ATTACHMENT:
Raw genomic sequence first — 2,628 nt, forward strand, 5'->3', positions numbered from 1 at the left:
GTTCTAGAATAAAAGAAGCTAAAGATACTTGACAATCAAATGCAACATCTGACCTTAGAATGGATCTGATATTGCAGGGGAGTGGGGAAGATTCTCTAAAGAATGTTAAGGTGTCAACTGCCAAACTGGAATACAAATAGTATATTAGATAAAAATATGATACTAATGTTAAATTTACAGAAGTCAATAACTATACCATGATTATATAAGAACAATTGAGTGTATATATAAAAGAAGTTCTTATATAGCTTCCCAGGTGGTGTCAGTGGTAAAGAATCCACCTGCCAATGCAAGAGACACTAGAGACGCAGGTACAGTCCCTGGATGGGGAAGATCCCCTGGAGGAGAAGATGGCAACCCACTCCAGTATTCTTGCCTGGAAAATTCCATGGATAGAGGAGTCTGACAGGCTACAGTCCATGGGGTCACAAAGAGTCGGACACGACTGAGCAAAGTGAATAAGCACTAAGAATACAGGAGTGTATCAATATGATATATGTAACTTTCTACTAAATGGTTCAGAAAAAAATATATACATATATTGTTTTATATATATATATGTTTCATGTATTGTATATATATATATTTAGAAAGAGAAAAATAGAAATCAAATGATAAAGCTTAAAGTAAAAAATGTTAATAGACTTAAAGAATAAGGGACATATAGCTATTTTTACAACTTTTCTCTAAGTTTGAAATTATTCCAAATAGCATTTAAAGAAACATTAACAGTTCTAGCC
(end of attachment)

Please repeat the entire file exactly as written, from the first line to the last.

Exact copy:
Raw genomic sequence first — 2,628 nt, forward strand, 5'->3', positions numbered from 1 at the left:
GTTCTAGAATAAAAGAAGCTAAAGATACTTGACAATCAAATGCAACATCTGACCTTAGAATGGATCTGATATTGCAGGGGAGTGGGGAAGATTCTCTAAAGAATGTTAAGGTGTCAACTGCCAAACTGGAATACAAATAGTATATTAGATAAAAATATGATACTAATGTTAAATTTACAGAAGTCAATAACTATACCATGATTATATAAGAACAATTGAGTGTATATATAAAAGAAGTTCTTATATAGCTTCCCAGGTGGTGTCAGTGGTAAAGAATCCACCTGCCAATGCAAGAGACACTAGAGACGCAGGTACAGTCCCTGGATGGGGAAGATCCCCTGGAGGAGAAGATGGCAACCCACTCCAGTATTCTTGCCTGGAAAATTCCATGGATAGAGGAGTCTGACAGGCTACAGTCCATGGGGTCACAAAGAGTCGGACACGACTGAGCAAAGTGAATAAGCACTAAGAATACAGGAGTGTATCAATATGATATATGTAACTTTCTACTAAATGGTTCAGAAAAAAATATATACATATATTGTTTTATATATATATATGTTTCATGTATTGTATATATATATATTTAGAAAGAGAAAAATAGAAATCAAATGATAAAGCTTAAAGTAAAAAATGTTAATAGACTTAAAGAATAAGGGACATATAGCTATTTTTACAACTTTTCTCTAAGTTTGAAATTATTCCAAATAGCATTTAAAGAAACATTAACAGTTCTAGCC